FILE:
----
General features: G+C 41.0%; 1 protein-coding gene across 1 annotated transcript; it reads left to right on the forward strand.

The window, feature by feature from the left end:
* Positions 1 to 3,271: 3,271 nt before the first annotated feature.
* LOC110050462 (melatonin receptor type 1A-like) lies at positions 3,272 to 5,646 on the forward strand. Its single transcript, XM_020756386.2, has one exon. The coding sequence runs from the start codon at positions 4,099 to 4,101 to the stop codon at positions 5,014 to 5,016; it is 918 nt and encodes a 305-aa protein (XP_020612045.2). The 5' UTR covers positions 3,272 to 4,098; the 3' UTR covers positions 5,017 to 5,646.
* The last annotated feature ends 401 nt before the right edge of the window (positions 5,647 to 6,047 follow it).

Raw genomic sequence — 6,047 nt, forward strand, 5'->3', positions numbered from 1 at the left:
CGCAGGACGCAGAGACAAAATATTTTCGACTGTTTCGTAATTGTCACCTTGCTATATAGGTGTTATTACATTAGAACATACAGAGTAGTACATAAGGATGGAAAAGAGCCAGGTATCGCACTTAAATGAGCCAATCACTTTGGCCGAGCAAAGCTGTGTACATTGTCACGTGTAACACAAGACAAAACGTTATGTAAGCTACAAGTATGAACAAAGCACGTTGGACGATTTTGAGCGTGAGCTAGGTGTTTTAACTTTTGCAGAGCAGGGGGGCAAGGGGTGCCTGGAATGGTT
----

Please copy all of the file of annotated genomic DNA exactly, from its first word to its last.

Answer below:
General features: G+C 41.0%; 1 protein-coding gene across 1 annotated transcript; it reads left to right on the forward strand.

The window, feature by feature from the left end:
* Positions 1 to 3,271: 3,271 nt before the first annotated feature.
* LOC110050462 (melatonin receptor type 1A-like) lies at positions 3,272 to 5,646 on the forward strand. Its single transcript, XM_020756386.2, has one exon. The coding sequence runs from the start codon at positions 4,099 to 4,101 to the stop codon at positions 5,014 to 5,016; it is 918 nt and encodes a 305-aa protein (XP_020612045.2). The 5' UTR covers positions 3,272 to 4,098; the 3' UTR covers positions 5,017 to 5,646.
* The last annotated feature ends 401 nt before the right edge of the window (positions 5,647 to 6,047 follow it).

Raw genomic sequence — 6,047 nt, forward strand, 5'->3', positions numbered from 1 at the left:
CGCAGGACGCAGAGACAAAATATTTTCGACTGTTTCGTAATTGTCACCTTGCTATATAGGTGTTATTACATTAGAACATACAGAGTAGTACATAAGGATGGAAAAGAGCCAGGTATCGCACTTAAATGAGCCAATCACTTTGGCCGAGCAAAGCTGTGTACATTGTCACGTGTAACACAAGACAAAACGTTATGTAAGCTACAAGTATGAACAAAGCACGTTGGACGATTTTGAGCGTGAGCTAGGTGTTTTAACTTTTGCAGAGCAGGGGGGCAAGGGGTGCCTGGAATGGTT